OSHA Quarterly Newsletter, October 2019

10/08/2019

Download the October 2019 edition of the Haynes and Boone OSHA Newsletter PDF.

Things are Getting “Serious” for California Employers

At the end of August 2019, California Governor Gavin Newsom signed two bills, effective January 1, 2020, that revise California Division of Occupational Safety and Health’s (Cal/OSHA) reporting requirements for serious incidents and, in turn, change the method by which employers must report such incidents. Assembly Bill 1805 amends the definition of “serious injury or illness” and “serious exposure” under California Labor Code Section 6302 for reporting a serious occupational injury and illness to Cal/OSHA.
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Where Auer we after Kisor v. Wilkie?

On June 26, 2019, the Supreme Court issued its decision in Kisor v. Wilkie, holding that courts should continue deferring to an administrative agency’s reasonable interpretation of its own ambiguous regulations, but only if certain conditions are met. While not an employment-related case, the decision in Kisor has the potential to impact employers and compliance with rules and regulations issued by OSHA.
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Ninth Circuit Breathes Life into OSHA’s Respiratory Protection Standard

On September 11, 2019, the Ninth Circuit issued its opinion in Seward Ship’s Drydock, Inc., holding that §1910.134(d)(1)(iii) of the OSHA Respiratory Protection Standard requires employers to evaluate what, if any, respiratory hazards exist in a workplace where there is a potential for overexposure to employees.
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OSHA Submits RFI for Revisions to Silica Standard for Construction

In the August 15, 2019, Federal Register, OSHA released a Request for Information (RFI), seeking information which could assist OSHA in possibly revising its standards for respirable crystalline silica exposure. OSHA is interested in gathering information on the effectiveness of engineering and work practice controls not currently included for the tasks and equipment listed in Table I in its construction industry standard.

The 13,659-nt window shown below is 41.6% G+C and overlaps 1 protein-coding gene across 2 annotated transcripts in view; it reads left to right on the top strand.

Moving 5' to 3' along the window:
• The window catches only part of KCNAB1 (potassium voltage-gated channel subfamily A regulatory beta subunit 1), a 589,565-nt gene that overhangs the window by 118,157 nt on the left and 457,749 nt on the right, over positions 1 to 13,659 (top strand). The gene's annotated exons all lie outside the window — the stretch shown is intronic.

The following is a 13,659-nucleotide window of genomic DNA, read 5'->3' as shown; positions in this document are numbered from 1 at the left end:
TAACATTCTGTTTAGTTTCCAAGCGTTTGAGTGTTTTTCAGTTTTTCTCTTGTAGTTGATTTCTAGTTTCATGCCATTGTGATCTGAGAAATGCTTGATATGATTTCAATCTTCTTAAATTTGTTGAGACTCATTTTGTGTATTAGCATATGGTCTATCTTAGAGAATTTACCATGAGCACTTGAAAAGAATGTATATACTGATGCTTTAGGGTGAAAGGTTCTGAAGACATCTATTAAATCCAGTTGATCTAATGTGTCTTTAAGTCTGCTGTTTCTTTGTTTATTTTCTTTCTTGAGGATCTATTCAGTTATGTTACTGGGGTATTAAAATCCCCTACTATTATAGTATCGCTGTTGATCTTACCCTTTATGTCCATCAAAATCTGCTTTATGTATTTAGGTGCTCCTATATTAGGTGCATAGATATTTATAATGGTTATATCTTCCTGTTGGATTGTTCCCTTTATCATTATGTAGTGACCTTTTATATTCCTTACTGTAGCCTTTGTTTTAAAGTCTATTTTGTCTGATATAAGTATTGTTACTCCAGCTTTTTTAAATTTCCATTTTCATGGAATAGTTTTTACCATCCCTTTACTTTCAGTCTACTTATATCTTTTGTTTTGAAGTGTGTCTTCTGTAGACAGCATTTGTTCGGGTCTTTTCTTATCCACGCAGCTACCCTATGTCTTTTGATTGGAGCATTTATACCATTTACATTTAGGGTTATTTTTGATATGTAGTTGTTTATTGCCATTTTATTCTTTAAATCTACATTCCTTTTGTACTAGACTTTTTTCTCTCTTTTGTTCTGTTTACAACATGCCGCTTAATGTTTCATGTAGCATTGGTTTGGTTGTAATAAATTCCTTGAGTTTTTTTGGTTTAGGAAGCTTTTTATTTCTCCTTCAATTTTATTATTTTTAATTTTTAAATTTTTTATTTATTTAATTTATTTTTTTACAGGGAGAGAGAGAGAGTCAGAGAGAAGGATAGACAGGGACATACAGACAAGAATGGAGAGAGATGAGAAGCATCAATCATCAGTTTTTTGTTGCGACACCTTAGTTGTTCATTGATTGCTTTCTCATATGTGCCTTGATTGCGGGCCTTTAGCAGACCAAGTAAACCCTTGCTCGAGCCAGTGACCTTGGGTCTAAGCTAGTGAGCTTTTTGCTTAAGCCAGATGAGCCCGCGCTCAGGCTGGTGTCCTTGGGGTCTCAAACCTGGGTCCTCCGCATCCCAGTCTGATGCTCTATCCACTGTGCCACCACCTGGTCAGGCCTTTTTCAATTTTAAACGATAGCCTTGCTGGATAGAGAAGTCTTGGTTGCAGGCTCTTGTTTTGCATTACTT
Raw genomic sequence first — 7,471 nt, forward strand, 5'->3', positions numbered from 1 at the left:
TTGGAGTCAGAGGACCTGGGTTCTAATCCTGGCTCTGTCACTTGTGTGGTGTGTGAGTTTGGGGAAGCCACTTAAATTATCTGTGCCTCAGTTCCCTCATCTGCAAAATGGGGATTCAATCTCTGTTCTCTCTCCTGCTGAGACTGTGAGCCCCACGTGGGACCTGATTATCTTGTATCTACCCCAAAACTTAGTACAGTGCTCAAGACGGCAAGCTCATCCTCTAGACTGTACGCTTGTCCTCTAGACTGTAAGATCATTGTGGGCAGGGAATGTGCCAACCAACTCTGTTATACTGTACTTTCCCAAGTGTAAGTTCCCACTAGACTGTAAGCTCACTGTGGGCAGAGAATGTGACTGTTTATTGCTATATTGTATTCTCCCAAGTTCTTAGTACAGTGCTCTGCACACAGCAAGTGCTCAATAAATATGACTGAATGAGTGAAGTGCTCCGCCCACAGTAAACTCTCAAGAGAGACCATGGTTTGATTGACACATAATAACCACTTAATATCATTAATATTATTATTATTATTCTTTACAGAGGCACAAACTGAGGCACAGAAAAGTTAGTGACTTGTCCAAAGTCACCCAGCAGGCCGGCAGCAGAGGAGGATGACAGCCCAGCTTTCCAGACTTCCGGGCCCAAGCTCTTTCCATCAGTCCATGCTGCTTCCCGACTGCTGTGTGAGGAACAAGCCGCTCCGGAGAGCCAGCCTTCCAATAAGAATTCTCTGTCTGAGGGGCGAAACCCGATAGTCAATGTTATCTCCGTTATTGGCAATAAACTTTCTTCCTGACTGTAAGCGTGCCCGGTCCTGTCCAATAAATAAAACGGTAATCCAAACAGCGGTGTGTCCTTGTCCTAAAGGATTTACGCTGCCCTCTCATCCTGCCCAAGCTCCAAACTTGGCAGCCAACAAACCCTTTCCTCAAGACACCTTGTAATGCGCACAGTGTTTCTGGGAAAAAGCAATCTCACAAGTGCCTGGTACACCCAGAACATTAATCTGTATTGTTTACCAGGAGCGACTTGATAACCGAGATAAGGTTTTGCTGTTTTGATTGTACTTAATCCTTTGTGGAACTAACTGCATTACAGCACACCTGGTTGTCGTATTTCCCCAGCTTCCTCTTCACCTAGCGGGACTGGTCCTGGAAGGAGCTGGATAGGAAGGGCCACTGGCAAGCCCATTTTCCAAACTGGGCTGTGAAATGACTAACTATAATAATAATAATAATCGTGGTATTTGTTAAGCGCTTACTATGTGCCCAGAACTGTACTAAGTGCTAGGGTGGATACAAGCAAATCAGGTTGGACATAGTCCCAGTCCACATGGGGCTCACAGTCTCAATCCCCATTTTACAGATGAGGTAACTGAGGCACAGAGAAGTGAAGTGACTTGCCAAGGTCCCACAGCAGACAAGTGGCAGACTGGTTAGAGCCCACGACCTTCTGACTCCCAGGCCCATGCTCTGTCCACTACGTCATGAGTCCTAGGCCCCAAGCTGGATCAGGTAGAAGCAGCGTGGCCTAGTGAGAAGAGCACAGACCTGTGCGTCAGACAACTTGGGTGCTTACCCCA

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OSHA Issues Final Rule for New Respirator Fit Testing Protocols

A final rule, that became effective on September 26, 2019, provides employers with two new fit testing protocols for ensuring that employees’ respirators fit properly. The new protocols are the modified ambient aerosol condensation nuclei counter (CNC) quantitative fit testing protocol for full-facepiece and half-mask elastomeric respirators, and the modified ambient aerosol CNC quantitative fit testing protocol for filtering facepiece respirators. Both protocols are variations of the original OSHA-approved ambient aerosol CNC protocol, but have fewer test exercises, shorter exercise duration and a more streamlined sampling sequence.
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Sullivan Sworn in as Chairman of the OSHRC

On July 22, 2019, James Sullivan was sworn in as Chairman of the Occupational Safety and Health Review Commission. Chairman Sullivan was nominated by President Trump and unanimously confirmed by the U.S. Senate on August 3, 2017. Sullivan was previously a shareholder with Cozen O’Connor with a practice focused on labor and employment law and workplace safety and health matters. Sullivan is currently the only commissioner left on the panel, following the resignation of Chairwoman Heather MacDougall and term expiration of Commissioner Cynthia Attwood.
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U.S. Department of Labor Selects Ketcham as OSHA’s DOC

On September 16, 2019, the Department of Labor announced that Scott Ketcham is the new director of the Occupational Safety and Health Administration’s (OSHA’s) Directorate of Construction (DOC). Since February 2017, Ketcham has served as the deputy director of DOC. Prior to this, Ketcham worked for 19 years as an OSHA acting deputy regional administrator, area director, assistant area director and compliance officer and manager in the Seattle, Dallas and Philadelphia regions. Prior to joining OSHA, Ketcham was a staff industrial hygienist with the U.S. Army Medical Activity at Bassett Army Hospital. He retired from the U.S. Army after 24 years of active and reserve service. The DOC provides workplace safety standards and regulations to ensure safe working conditions for the nation’s construction workers.
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If you have any questions, please visit the Haynes and Boone Occupational Safety and Health Act (OSHA) and Workplace Disasters page of our website or contact one of the lawyers listed in this newsletter.

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